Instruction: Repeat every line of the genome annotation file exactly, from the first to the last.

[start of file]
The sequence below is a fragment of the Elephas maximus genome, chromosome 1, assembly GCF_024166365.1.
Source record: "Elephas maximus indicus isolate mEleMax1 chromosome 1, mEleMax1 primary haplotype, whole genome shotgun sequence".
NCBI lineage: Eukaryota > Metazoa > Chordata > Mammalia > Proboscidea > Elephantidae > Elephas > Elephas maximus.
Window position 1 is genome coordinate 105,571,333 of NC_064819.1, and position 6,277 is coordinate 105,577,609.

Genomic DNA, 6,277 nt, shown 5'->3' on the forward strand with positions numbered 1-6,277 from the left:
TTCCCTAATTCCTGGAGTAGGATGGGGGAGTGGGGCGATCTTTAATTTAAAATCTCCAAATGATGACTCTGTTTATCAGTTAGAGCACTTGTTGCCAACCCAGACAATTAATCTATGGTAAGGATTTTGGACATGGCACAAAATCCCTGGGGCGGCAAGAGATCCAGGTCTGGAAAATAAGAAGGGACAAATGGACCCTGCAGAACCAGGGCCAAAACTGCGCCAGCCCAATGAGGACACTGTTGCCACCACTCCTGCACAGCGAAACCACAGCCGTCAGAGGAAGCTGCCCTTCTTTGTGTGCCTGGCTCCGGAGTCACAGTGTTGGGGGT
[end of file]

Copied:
The sequence below is a fragment of the Elephas maximus genome, chromosome 1, assembly GCF_024166365.1.
Source record: "Elephas maximus indicus isolate mEleMax1 chromosome 1, mEleMax1 primary haplotype, whole genome shotgun sequence".
NCBI lineage: Eukaryota > Metazoa > Chordata > Mammalia > Proboscidea > Elephantidae > Elephas > Elephas maximus.
Window position 1 is genome coordinate 105,571,333 of NC_064819.1, and position 6,277 is coordinate 105,577,609.

Genomic DNA, 6,277 nt, shown 5'->3' on the forward strand with positions numbered 1-6,277 from the left:
TTCCCTAATTCCTGGAGTAGGATGGGGGAGTGGGGCGATCTTTAATTTAAAATCTCCAAATGATGACTCTGTTTATCAGTTAGAGCACTTGTTGCCAACCCAGACAATTAATCTATGGTAAGGATTTTGGACATGGCACAAAATCCCTGGGGCGGCAAGAGATCCAGGTCTGGAAAATAAGAAGGGACAAATGGACCCTGCAGAACCAGGGCCAAAACTGCGCCAGCCCAATGAGGACACTGTTGCCACCACTCCTGCACAGCGAAACCACAGCCGTCAGAGGAAGCTGCCCTTCTTTGTGTGCCTGGCTCCGGAGTCACAGTGTTGGGGGT